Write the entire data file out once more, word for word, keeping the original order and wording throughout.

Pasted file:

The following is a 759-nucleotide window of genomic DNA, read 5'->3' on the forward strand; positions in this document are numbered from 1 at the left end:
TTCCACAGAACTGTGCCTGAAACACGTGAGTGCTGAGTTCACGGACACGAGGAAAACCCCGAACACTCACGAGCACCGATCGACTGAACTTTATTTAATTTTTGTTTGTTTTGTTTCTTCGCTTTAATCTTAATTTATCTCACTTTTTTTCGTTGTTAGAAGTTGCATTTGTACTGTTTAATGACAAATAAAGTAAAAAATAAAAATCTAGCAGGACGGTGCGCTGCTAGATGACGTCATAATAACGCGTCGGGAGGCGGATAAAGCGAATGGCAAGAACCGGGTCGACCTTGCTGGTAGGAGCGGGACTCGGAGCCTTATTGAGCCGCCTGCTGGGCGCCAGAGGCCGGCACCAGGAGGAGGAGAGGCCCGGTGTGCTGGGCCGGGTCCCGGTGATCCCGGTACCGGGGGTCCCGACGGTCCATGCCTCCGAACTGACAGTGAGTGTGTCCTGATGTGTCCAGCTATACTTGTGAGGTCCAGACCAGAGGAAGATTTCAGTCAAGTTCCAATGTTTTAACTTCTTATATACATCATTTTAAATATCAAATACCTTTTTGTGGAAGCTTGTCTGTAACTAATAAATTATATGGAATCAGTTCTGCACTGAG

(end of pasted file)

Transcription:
The following is a 759-nucleotide window of genomic DNA, read 5'->3' on the forward strand; positions in this document are numbered from 1 at the left end:
TTCCACAGAACTGTGCCTGAAACACGTGAGTGCTGAGTTCACGGACACGAGGAAAACCCCGAACACTCACGAGCACCGATCGACTGAACTTTATTTAATTTTTGTTTGTTTTGTTTCTTCGCTTTAATCTTAATTTATCTCACTTTTTTTCGTTGTTAGAAGTTGCATTTGTACTGTTTAATGACAAATAAAGTAAAAAATAAAAATCTAGCAGGACGGTGCGCTGCTAGATGACGTCATAATAACGCGTCGGGAGGCGGATAAAGCGAATGGCAAGAACCGGGTCGACCTTGCTGGTAGGAGCGGGACTCGGAGCCTTATTGAGCCGCCTGCTGGGCGCCAGAGGCCGGCACCAGGAGGAGGAGAGGCCCGGTGTGCTGGGCCGGGTCCCGGTGATCCCGGTACCGGGGGTCCCGACGGTCCATGCCTCCGAACTGACAGTGAGTGTGTCCTGATGTGTCCAGCTATACTTGTGAGGTCCAGACCAGAGGAAGATTTCAGTCAAGTTCCAATGTTTTAACTTCTTATATACATCATTTTAAATATCAAATACCTTTTTGTGGAAGCTTGTCTGTAACTAATAAATTATATGGAATCAGTTCTGCACTGAG